Increase in the Immigration Health Surcharge - | Hudson McKenzie

Increase in the Immigration Health Surcharge

March 11, 2020 | Immigration, Latest Thinking, News

The Immigration Health Surcharge (IHS) grants visa holders’ access to the National Health Service (NHS) in the UK. This charge is calculated based on the duration of the visa applied for and it is a paid aspect of visa applications. Visas must extend to a period beyond 6 months and it applies to family, work or study visa applications.

On Wednesday 11th March 2020, the Chancellor, Rishi Sunak, announced the UK Budget for 2020 which contains some weighty amendments. One of these amendments is a significant increase to the current IHS to £624.00, from previously being only £400.00. This similarly resembles the integral increase to the IHS back in 2015, rising to £400.00 from originally being £200.00. It is mandatory that all non-European applicants and dependents pay the surcharge when applying for a visa.

For the UK, the implementation of such an increase proliferates the amount of money to be raised to go towards the NHS system. In October 2018, the UK Government projected that the NHS accumulated an additional £220 million as a result of the IHS increase to £400.00 back in 2015.  Consequentially, this will mean a further remarkable rise in funds towards the system. Mr Sunak undoubtedly declared that there will be an additional £30 billlion in UK spending, with at least £5 billion going specifically towards the NHS in a bid to combat the corona virus. Now this virus has been labelled as a “global pandemic”, the combined monies from additional spending and the increase in the IHS will be unwaveringly devoted to research and development for a vaccine and treating current corona virus patients, with more to follow. Additionally, this asserts further that the NHS as a national health service versus an international one that can be easily be used by those who seek to come to the UK temporarily.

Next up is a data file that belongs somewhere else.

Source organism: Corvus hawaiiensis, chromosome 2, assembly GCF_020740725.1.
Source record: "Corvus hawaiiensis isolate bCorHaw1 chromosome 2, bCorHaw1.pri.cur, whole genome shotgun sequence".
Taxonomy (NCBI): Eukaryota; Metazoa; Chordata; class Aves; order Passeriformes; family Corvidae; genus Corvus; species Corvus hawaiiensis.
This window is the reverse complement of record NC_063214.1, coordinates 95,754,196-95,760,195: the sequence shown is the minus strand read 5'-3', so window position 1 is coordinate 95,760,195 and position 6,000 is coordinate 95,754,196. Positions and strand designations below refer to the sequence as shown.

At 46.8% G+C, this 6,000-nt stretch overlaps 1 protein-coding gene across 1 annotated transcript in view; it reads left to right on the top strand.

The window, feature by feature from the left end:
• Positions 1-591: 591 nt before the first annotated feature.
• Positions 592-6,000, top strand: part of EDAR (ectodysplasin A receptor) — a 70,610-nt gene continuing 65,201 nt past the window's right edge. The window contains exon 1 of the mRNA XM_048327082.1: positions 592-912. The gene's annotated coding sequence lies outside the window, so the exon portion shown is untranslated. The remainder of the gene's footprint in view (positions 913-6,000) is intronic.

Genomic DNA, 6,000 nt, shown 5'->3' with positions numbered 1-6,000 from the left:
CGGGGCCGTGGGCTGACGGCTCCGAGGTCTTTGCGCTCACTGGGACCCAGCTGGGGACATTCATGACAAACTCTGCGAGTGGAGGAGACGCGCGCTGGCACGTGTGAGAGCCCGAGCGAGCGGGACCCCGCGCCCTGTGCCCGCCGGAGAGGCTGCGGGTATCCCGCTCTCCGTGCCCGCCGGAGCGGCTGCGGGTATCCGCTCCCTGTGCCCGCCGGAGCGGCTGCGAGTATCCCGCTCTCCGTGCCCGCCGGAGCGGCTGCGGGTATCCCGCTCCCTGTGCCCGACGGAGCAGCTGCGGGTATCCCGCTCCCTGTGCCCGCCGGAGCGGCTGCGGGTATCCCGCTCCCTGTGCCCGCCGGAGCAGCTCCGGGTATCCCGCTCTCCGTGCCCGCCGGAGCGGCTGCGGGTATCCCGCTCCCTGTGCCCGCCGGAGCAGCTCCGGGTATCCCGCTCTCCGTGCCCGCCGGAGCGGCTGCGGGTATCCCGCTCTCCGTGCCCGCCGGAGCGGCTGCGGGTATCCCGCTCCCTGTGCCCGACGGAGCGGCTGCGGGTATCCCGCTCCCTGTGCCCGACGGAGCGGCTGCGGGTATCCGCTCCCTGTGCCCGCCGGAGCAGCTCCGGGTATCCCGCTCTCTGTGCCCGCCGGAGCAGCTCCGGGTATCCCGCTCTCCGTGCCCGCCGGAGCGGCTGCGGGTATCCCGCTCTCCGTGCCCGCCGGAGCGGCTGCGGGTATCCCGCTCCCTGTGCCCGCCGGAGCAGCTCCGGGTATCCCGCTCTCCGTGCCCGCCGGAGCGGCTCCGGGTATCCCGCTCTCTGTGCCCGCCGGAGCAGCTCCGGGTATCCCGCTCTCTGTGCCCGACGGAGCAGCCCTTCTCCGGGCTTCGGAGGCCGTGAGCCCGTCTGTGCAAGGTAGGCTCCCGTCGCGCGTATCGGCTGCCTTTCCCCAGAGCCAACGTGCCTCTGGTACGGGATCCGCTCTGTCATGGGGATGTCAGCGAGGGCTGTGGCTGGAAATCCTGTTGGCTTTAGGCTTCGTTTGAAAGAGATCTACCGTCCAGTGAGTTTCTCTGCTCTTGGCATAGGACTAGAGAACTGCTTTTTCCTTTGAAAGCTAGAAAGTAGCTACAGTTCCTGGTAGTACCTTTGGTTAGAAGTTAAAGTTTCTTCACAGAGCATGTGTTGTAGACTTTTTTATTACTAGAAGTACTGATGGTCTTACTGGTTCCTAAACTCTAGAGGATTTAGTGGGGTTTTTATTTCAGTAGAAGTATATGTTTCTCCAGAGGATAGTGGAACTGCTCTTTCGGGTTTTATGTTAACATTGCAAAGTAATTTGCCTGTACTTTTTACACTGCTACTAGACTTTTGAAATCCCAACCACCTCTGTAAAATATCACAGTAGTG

What this means for non-EU nationals and dependents seeking to come into the UK is an increase payment and contribution when applying for a visa. They will still have the same access and treatment as an average British citizen to the UK’s health services. It still remains that this no longer applies to visitors who visit the UK for a period less than six months.

In spite of all of this and the fact that this nominal figure is considered to be “lower level than equivalent charges on average in other comparable countries”, this is detrimental and unjust to migrants yearning to enter the UK. Although the government wants to secure a “fair contribution” from migrants to ensure the NHS’s long-standing sustainability, it will be undoubtedly more difficult in financial terms for migrants to afford having equal access to the NHS. Amidst the outbreak of the corona virus and its rapidly increasing cases worldwide, this is officially a cause for concern for migrants. This is simply because they must find the means to accommodate this increase and secure health treatment if they are to catch this virus, which still does not have a vaccine.

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